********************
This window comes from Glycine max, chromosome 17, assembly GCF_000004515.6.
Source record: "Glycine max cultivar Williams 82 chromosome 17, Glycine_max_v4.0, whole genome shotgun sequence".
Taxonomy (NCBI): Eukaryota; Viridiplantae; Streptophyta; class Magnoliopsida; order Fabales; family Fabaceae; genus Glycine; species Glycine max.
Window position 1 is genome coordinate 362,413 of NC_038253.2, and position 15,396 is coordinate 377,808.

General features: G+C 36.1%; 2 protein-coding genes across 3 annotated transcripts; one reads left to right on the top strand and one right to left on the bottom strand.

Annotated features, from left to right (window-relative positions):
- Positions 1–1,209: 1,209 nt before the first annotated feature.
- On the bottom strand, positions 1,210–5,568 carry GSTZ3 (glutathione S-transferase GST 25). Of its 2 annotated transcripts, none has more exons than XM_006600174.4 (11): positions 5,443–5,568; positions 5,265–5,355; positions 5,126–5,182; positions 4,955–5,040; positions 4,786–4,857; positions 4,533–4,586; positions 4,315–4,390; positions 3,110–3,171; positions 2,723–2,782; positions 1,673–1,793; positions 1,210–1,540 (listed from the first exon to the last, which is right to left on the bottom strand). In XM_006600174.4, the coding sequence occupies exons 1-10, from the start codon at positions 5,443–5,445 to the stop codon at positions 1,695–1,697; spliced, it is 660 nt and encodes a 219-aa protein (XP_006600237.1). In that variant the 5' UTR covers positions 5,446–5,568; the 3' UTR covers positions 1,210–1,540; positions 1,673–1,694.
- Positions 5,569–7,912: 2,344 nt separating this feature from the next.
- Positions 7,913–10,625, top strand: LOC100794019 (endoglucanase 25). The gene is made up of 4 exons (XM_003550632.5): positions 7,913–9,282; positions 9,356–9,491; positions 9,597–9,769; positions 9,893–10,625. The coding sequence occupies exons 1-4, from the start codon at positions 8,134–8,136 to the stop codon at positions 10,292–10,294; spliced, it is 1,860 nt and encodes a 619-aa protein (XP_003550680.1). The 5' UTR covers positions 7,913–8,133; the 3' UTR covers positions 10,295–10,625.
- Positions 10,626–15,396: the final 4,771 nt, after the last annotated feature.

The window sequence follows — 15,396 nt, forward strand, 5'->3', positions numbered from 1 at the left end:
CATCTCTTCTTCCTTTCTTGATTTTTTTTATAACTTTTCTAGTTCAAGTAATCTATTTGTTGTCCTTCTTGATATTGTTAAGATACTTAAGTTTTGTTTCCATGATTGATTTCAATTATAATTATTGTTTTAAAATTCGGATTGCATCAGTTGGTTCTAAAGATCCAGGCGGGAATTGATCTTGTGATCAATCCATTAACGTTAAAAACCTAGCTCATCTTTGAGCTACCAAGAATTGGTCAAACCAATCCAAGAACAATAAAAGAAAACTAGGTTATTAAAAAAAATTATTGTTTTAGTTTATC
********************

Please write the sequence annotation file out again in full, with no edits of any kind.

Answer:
This window comes from Glycine max, chromosome 17, assembly GCF_000004515.6.
Source record: "Glycine max cultivar Williams 82 chromosome 17, Glycine_max_v4.0, whole genome shotgun sequence".
Taxonomy (NCBI): Eukaryota; Viridiplantae; Streptophyta; class Magnoliopsida; order Fabales; family Fabaceae; genus Glycine; species Glycine max.
Window position 1 is genome coordinate 362,413 of NC_038253.2, and position 15,396 is coordinate 377,808.

General features: G+C 36.1%; 2 protein-coding genes across 3 annotated transcripts; one reads left to right on the top strand and one right to left on the bottom strand.

Annotated features, from left to right (window-relative positions):
- Positions 1–1,209: 1,209 nt before the first annotated feature.
- On the bottom strand, positions 1,210–5,568 carry GSTZ3 (glutathione S-transferase GST 25). Of its 2 annotated transcripts, none has more exons than XM_006600174.4 (11): positions 5,443–5,568; positions 5,265–5,355; positions 5,126–5,182; positions 4,955–5,040; positions 4,786–4,857; positions 4,533–4,586; positions 4,315–4,390; positions 3,110–3,171; positions 2,723–2,782; positions 1,673–1,793; positions 1,210–1,540 (listed from the first exon to the last, which is right to left on the bottom strand). In XM_006600174.4, the coding sequence occupies exons 1-10, from the start codon at positions 5,443–5,445 to the stop codon at positions 1,695–1,697; spliced, it is 660 nt and encodes a 219-aa protein (XP_006600237.1). In that variant the 5' UTR covers positions 5,446–5,568; the 3' UTR covers positions 1,210–1,540; positions 1,673–1,694.
- Positions 5,569–7,912: 2,344 nt separating this feature from the next.
- Positions 7,913–10,625, top strand: LOC100794019 (endoglucanase 25). The gene is made up of 4 exons (XM_003550632.5): positions 7,913–9,282; positions 9,356–9,491; positions 9,597–9,769; positions 9,893–10,625. The coding sequence occupies exons 1-4, from the start codon at positions 8,134–8,136 to the stop codon at positions 10,292–10,294; spliced, it is 1,860 nt and encodes a 619-aa protein (XP_003550680.1). The 5' UTR covers positions 7,913–8,133; the 3' UTR covers positions 10,295–10,625.
- Positions 10,626–15,396: the final 4,771 nt, after the last annotated feature.

The window sequence follows — 15,396 nt, forward strand, 5'->3', positions numbered from 1 at the left end:
CATCTCTTCTTCCTTTCTTGATTTTTTTTATAACTTTTCTAGTTCAAGTAATCTATTTGTTGTCCTTCTTGATATTGTTAAGATACTTAAGTTTTGTTTCCATGATTGATTTCAATTATAATTATTGTTTTAAAATTCGGATTGCATCAGTTGGTTCTAAAGATCCAGGCGGGAATTGATCTTGTGATCAATCCATTAACGTTAAAAACCTAGCTCATCTTTGAGCTACCAAGAATTGGTCAAACCAATCCAAGAACAATAAAAGAAAACTAGGTTATTAAAAAAAATTATTGTTTTAGTTTATC